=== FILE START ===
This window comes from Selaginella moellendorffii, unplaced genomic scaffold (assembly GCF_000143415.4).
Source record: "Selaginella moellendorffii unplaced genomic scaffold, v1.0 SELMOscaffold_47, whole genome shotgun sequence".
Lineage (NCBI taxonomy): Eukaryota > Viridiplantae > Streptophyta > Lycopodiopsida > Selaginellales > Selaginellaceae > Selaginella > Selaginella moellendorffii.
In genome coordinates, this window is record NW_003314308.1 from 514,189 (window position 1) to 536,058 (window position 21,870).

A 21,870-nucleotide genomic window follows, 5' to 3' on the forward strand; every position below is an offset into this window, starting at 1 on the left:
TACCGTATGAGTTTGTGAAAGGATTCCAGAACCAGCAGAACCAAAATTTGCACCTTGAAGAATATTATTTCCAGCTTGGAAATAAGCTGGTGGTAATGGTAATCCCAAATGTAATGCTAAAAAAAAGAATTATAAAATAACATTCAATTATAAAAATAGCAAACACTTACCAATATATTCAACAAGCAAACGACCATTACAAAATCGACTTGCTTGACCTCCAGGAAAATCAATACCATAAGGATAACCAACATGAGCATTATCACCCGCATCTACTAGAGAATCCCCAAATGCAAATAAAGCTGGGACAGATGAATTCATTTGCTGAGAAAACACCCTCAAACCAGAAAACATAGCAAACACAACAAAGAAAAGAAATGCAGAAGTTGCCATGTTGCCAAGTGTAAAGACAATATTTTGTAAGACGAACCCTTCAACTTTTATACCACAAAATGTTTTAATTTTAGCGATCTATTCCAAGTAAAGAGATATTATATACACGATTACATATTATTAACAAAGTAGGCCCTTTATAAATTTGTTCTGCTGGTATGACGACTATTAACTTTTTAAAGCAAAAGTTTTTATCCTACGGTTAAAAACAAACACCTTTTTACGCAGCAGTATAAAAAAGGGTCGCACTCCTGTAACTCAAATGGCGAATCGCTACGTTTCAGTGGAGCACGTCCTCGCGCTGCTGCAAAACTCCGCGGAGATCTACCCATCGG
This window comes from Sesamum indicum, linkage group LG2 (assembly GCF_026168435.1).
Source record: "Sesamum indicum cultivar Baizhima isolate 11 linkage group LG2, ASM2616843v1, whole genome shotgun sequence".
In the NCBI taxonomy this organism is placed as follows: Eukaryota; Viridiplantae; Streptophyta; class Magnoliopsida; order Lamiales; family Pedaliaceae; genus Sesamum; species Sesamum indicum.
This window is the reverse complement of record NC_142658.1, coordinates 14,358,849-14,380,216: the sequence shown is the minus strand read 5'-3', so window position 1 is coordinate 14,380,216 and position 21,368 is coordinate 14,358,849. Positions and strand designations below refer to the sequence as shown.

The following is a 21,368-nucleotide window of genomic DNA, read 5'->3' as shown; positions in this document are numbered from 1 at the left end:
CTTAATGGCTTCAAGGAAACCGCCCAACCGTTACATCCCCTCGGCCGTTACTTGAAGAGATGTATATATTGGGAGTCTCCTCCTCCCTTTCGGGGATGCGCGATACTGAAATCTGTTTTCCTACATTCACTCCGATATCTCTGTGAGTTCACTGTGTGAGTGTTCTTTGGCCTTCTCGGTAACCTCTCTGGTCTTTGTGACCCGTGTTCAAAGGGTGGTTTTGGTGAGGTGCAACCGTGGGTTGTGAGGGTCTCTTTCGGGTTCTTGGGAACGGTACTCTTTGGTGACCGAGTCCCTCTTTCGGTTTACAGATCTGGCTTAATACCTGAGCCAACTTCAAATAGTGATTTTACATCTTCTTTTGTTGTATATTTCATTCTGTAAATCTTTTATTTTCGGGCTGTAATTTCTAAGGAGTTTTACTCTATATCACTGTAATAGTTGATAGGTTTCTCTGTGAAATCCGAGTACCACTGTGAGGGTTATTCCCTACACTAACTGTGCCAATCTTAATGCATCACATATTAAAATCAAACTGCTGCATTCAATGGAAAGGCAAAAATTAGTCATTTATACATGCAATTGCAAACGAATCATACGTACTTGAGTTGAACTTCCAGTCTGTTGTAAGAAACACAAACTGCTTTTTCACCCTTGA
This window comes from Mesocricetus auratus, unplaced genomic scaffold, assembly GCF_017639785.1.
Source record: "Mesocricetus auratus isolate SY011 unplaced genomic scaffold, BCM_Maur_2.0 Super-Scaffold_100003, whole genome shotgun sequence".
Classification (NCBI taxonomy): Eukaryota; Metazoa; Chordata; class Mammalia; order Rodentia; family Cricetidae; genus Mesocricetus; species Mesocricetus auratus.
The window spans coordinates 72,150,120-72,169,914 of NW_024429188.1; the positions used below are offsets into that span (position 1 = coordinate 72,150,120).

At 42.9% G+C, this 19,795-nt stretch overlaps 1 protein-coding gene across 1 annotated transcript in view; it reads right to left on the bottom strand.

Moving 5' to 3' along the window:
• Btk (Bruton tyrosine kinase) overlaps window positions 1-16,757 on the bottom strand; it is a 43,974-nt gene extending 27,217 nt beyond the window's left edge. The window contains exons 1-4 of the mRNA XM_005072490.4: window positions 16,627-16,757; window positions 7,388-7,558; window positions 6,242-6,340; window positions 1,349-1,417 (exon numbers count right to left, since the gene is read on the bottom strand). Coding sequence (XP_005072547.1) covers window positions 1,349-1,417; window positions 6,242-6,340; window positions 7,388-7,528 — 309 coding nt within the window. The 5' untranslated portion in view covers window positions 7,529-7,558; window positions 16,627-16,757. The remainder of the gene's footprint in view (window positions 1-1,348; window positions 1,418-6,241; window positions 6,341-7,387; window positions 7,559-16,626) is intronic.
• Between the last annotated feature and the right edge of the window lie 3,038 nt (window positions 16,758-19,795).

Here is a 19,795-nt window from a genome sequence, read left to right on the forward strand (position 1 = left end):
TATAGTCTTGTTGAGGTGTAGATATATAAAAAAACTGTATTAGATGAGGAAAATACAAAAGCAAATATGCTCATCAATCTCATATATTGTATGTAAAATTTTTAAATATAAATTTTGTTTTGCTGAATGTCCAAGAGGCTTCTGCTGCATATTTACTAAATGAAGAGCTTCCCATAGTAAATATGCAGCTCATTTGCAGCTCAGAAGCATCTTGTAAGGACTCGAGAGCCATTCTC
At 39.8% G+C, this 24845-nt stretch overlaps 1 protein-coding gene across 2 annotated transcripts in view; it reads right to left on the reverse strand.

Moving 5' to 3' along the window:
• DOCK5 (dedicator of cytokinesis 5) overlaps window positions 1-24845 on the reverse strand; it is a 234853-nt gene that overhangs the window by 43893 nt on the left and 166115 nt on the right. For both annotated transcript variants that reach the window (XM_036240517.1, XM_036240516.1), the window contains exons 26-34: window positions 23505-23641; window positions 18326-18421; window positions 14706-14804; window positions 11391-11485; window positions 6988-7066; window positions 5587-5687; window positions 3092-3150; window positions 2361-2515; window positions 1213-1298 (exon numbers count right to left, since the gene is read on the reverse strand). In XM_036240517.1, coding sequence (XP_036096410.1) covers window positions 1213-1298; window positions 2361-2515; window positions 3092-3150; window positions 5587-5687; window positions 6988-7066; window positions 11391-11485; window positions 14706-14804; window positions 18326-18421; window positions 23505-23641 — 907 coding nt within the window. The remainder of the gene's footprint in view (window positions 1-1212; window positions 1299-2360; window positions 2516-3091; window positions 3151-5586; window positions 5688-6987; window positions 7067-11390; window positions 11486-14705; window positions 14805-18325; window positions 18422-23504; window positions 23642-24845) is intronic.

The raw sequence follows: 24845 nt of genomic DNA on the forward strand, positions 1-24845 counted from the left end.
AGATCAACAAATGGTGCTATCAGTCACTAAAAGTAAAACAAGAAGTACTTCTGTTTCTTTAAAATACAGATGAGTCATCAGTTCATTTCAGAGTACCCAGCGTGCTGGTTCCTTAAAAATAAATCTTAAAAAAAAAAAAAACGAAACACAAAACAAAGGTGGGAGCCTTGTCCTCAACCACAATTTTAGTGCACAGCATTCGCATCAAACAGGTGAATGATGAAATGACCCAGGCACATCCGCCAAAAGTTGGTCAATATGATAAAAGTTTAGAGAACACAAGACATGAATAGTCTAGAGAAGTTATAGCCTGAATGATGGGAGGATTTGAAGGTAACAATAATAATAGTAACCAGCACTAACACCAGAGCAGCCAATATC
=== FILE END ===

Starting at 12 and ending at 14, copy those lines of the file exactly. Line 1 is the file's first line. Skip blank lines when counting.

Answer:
CTTAATGGCTTCAAGGAAACCGCCCAACCGTTACATCCCCTCGGCCGTTACTTGAAGAGATGTATATATTGGGAGTCTCCTCCTCCCTTTCGGGGATGCGCGATACTGAAATCTGTTTTCCTACATTCACTCCGATATCTCTGTGAGTTCACTGTGTGAGTGTTCTTTGGCCTTCTCGGTAACCTCTCTGGTCTTTGTGACCCGTGTTCAAAGGGTGGTTTTGGTGAGGTGCAACCGTGGGTTGTGAGGGTCTCTTTCGGGTTCTTGGGAACGGTACTCTTTGGTGACCGAGTCCCTCTTTCGGTTTACAGATCTGGCTTAATACCTGAGCCAACTTCAAATAGTGATTTTACATCTTCTTTTGTTGTATATTTCATTCTGTAAATCTTTTATTTTCGGGCTGTAATTTCTAAGGAGTTTTACTCTATATCACTGTAATAGTTGATAGGTTTCTCTGTGAAATCCGAGTACCACTGTGAGGGTTATTCCCTACACTAACTGTGCCAATCTTAATGCATCACATATTAAAATCAAACTGCTGCATTCAATGGAAAGGCAAAAATTAGTCATTTATACATGCAATTGCAAACGAATCATACGTACTTGAGTTGAACTTCCAGTCTGTTGTAAGAAACACAAACTGCTTTTTCACCCTTGA
This window comes from Mesocricetus auratus, unplaced genomic scaffold, assembly GCF_017639785.1.
Source record: "Mesocricetus auratus isolate SY011 unplaced genomic scaffold, BCM_Maur_2.0 Super-Scaffold_100003, whole genome shotgun sequence".